Earth Science in the News: Neanderthal Caves and Planetary Exploration

Researcher Vasile Ersek stands in the Ascunsa Cave in Romania. Scientists say ancient shifts in climate helped our species replace Neanderthals in Europe. (Photo by Bogdan Onac via AP)

By Jim Brace-Thompson

Cave Deposits Hint at Happenings of Neanderthals

Speleothems are limestone or dolostone deposits in caves (think of stalactites and stalagmites). They form when minerals in solution slowly accrete as groundwater drips through caves, building a record similar to tree rings. Close analysis of mineral layers in a speleothem can reveal details about ancient climates.

After analyzing the record left in Ascunsa Cave in Romania, scientists released a study on August 27 suggesting that speleothems offer evidence of two major climate shifts in Europe 44,000 and 40,000 years ago, which coincides with the period when modern humans replaced Neanderthals. Their findings support prior archeological evidence suggesting that climate change resulted in shrub-filled grasslands replacing forests across Europe during that time period and suggesting that Homo sapiens were better adapted to the new conditions than were Neanderthals.

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Seeking New Earths

Earlier this year, NASA launched the Transiting Exoplanet Survey Satellite (TESS), and we will soon see its first results as it scans the stars in search of planets and reports back approximately every two weeks.

While the search for new planets is all the rage among astronomers nowadays, TESS could set a whole new standard, with excitement building that it may yield literally thousands of planets as it monitors stars nearest to Earth.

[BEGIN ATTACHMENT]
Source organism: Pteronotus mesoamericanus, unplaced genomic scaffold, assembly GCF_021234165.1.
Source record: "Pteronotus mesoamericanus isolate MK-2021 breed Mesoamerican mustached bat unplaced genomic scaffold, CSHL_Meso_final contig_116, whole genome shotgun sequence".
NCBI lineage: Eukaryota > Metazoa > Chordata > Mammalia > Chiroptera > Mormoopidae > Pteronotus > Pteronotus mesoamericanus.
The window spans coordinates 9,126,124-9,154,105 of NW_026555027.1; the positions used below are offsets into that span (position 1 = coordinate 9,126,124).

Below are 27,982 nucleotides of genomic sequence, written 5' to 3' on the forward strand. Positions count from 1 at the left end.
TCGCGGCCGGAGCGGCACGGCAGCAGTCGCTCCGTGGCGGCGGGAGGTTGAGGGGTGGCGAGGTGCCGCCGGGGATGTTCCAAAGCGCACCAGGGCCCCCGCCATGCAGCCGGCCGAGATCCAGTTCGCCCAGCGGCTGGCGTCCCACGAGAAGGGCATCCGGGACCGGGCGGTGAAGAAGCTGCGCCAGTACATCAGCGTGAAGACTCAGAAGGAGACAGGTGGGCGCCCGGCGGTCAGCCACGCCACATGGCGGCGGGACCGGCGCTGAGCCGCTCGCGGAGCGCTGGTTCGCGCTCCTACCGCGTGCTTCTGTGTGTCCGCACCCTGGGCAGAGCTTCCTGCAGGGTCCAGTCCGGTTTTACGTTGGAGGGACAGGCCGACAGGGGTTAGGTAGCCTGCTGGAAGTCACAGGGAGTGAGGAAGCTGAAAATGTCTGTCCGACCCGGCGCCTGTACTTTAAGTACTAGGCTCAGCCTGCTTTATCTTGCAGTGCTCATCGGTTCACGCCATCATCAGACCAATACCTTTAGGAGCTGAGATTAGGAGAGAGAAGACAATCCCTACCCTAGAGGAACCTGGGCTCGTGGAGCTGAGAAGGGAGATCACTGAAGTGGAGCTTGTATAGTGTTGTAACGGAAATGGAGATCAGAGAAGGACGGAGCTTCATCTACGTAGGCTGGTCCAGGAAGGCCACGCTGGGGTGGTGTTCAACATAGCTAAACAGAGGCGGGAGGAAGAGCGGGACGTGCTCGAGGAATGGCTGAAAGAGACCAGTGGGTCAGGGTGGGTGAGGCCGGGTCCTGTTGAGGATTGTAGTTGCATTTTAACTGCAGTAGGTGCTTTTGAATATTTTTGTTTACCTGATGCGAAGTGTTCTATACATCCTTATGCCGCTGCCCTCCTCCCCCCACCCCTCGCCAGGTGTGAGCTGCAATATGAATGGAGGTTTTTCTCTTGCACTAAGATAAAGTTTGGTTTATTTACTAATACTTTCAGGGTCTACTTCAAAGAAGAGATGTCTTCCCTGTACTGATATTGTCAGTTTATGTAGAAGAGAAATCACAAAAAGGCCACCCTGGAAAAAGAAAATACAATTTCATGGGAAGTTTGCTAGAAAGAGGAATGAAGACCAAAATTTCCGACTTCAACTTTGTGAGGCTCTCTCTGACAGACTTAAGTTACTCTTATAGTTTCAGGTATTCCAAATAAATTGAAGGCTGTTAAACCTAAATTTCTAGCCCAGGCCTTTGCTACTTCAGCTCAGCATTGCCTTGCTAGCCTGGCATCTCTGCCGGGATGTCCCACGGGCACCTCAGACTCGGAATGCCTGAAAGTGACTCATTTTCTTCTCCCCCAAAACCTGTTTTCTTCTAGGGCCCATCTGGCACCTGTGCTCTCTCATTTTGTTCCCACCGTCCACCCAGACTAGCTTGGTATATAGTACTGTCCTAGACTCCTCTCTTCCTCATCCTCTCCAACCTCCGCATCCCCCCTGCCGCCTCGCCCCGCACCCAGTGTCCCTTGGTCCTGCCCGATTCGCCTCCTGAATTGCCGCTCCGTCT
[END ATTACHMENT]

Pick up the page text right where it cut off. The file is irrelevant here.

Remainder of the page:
Says, Paul Hertz of NASA, “I look forward to the strange, fantastic worlds we’re bound to discover.”

Detecting Earthquakes on the Ocean Floor

Fiber optic cable
Fiber optic cable on the sea floor. (Photo courtesy Fiber Optic Association)

While installing earthquake sensors is relatively easy on dry land, most of the Earth’s surface is under oceans. Without a system of sensors, how might we detect and gauge earthquakes under water that could result in tsunamis or damage from shaking on dry land?

Per the August 3 issue of the journal Science, one group of researchers has detected seismic waves via existing underwater fiber optic cables being used for telecommunications. Laser lights sent through such cables have shown effectiveness in detecting even very small strain changes, such as those caused by seismic waves.

So it would seem to turn out that we’ve already populated our ocean floors with seismic sensors after all. We just needed to learn how to read them!

Author: Jim Brace-Thompson

Founder and overseer of the AFMS Badge Program for kids.

He’s also an inductee of the National Rockhound & Lapidary Hall of Fame within the Education Category.



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